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issues with Premiere Pro CC 2015 v9.0.2

Discussion in 'Inspire 1 Discussion' started by flyingclint, Sep 21, 2015.

  1. flyingclint

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    So I have just about HAD IT with Adobe! I switched over to their entire product suite CC back last year from Final Cut Pro, when Apple made the terrible choice to make Final Cut X basically for dummies and it lost it's pro user experience and power...! Anyway, I digress. However, I never had the crashing, buggy, kind of problems like I do with Premiere! it ALWAYS crashes on me, no matter what! I have all kinds of buggy issues with the screen settings and it ALWAYS lags on rendering speed even though I am only working with 1080P 24fps footage and have 16 gigs of RAM to render out with. Now my new problem is export issues! for some reason my settings (which are presets in my setup) are now causing major degradation in the final video output. I have always exported using Export>Media. Format: Quicktime, Video Codec: H.264, set at 100% on the quality and 1080X1920 at 30 or 24 fps whichever I have shot in. bitrate settings is either 5000 or 6000 kbps. I have used these settings for, for EVER! and never had an issues, now when I export the quality is literally almost unlegible! It's TERRIBLE!!! check out the first frame in the attached video here and you will see the quality set like it is supposed to be, but as soon as you click playback, it downgrades to this terrible, blocky, chopped up picture that looks like something out of minecraft! So what gives? Anyone, have any idea what is going on and if there is a way for me to fix this, or do I need to have Adobe address the issue with my specific program???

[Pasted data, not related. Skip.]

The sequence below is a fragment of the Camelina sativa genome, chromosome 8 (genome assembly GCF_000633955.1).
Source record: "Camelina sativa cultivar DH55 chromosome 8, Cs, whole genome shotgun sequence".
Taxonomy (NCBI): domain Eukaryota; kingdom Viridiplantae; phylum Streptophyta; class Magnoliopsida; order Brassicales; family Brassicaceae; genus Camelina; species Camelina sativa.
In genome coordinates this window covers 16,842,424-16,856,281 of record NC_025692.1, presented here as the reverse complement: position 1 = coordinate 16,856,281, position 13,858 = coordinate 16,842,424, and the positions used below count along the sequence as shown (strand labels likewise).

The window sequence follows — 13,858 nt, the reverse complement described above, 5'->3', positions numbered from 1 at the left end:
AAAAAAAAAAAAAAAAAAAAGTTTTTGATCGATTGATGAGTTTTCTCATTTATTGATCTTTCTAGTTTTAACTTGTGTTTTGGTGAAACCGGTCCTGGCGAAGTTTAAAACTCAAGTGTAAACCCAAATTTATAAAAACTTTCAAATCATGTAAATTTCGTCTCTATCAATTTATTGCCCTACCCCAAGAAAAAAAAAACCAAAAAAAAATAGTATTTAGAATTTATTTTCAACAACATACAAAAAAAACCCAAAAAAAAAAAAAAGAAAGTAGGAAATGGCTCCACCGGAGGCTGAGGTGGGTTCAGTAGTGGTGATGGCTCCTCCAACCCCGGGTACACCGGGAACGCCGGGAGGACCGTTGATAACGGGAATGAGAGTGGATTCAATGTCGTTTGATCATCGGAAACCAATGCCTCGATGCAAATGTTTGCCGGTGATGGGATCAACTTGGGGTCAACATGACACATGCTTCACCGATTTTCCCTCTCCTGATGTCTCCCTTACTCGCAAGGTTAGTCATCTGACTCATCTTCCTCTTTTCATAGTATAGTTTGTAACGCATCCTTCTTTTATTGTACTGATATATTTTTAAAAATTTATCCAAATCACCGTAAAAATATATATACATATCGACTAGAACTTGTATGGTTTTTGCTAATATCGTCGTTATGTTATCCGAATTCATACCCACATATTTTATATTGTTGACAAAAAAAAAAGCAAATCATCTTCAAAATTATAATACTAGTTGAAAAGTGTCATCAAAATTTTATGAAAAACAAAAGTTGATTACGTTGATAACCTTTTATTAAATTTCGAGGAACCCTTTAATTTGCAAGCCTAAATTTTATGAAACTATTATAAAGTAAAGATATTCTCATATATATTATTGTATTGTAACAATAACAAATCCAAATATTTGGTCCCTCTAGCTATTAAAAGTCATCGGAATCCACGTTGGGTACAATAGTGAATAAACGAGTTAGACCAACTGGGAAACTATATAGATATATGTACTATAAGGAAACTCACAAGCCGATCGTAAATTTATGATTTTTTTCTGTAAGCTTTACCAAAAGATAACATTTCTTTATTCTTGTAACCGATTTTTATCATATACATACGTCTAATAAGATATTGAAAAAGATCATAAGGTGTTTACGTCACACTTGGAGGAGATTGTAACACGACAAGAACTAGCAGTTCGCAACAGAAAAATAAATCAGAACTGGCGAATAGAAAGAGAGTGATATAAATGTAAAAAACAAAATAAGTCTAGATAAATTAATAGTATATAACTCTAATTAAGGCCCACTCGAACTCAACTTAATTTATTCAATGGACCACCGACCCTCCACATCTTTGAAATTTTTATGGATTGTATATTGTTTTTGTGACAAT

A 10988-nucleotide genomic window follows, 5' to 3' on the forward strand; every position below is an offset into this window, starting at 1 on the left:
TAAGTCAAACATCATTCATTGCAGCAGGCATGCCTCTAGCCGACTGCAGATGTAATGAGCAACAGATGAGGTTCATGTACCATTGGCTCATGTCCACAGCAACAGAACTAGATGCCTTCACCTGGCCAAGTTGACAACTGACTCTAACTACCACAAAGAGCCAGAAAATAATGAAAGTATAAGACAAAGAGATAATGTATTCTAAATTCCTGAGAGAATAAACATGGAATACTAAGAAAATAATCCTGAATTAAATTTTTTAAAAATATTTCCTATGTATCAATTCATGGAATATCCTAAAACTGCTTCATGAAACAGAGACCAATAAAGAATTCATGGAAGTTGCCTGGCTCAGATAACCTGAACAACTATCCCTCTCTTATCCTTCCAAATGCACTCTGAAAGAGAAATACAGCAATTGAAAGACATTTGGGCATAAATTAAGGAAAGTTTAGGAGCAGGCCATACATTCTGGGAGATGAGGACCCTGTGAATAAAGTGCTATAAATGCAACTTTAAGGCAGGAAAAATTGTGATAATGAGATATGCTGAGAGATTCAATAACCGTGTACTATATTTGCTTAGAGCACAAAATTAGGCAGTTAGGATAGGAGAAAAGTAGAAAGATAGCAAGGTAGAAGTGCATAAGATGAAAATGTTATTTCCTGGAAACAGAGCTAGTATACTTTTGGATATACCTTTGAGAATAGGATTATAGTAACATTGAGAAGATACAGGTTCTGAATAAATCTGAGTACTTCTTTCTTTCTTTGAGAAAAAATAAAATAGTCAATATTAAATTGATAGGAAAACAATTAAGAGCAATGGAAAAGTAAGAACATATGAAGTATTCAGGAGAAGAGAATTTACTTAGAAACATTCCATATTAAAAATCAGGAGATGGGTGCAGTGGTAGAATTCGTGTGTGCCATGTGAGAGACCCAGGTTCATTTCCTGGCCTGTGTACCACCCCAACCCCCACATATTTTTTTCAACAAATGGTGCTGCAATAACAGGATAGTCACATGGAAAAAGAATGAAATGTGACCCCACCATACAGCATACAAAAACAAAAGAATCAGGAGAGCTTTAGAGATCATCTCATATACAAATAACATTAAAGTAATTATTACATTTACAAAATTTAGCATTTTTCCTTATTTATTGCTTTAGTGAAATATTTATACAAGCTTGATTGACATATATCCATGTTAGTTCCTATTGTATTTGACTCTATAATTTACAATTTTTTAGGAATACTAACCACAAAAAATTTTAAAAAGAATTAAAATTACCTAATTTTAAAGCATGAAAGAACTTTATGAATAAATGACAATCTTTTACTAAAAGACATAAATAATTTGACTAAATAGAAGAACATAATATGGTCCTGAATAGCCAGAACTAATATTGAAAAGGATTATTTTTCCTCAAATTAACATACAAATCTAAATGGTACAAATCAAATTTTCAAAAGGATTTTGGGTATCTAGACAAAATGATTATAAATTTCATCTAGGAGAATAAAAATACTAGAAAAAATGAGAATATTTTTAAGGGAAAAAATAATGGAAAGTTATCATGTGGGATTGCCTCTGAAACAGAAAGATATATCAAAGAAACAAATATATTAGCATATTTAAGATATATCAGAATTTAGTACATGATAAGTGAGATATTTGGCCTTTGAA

Thanks!

    -Clint
     
  2. Kauaigene

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    Perhaps you should reconsider Final Cut. Lots of professionals have calmed down and are satisfied with it since the updates. With decent hardware 4K is no problem. Just speaking of my own experience...milage may etc etc...
     
  3. Eagleview Drones

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    Does it look like that before Youtube "converts" it? If not then it's Youtubes' processing. Try Vimeo.